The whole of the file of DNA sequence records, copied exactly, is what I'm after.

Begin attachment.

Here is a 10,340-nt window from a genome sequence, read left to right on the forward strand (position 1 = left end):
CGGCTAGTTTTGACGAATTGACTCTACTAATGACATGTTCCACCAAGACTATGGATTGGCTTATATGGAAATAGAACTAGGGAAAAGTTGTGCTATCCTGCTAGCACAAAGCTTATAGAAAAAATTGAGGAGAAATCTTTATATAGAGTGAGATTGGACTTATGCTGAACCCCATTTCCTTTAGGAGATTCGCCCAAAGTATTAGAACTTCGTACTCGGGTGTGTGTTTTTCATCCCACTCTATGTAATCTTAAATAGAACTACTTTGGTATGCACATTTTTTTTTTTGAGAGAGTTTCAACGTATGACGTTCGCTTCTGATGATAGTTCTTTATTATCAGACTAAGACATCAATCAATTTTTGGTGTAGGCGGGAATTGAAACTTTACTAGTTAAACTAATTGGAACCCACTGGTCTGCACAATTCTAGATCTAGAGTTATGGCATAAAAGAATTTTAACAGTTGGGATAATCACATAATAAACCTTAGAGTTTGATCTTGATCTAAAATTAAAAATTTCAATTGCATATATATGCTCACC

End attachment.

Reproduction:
Here is a 10,340-nt window from a genome sequence, read left to right on the forward strand (position 1 = left end):
CGGCTAGTTTTGACGAATTGACTCTACTAATGACATGTTCCACCAAGACTATGGATTGGCTTATATGGAAATAGAACTAGGGAAAAGTTGTGCTATCCTGCTAGCACAAAGCTTATAGAAAAAATTGAGGAGAAATCTTTATATAGAGTGAGATTGGACTTATGCTGAACCCCATTTCCTTTAGGAGATTCGCCCAAAGTATTAGAACTTCGTACTCGGGTGTGTGTTTTTCATCCCACTCTATGTAATCTTAAATAGAACTACTTTGGTATGCACATTTTTTTTTTTGAGAGAGTTTCAACGTATGACGTTCGCTTCTGATGATAGTTCTTTATTATCAGACTAAGACATCAATCAATTTTTGGTGTAGGCGGGAATTGAAACTTTACTAGTTAAACTAATTGGAACCCACTGGTCTGCACAATTCTAGATCTAGAGTTATGGCATAAAAGAATTTTAACAGTTGGGATAATCACATAATAAACCTTAGAGTTTGATCTTGATCTAAAATTAAAAATTTCAATTGCATATATATGCTCACC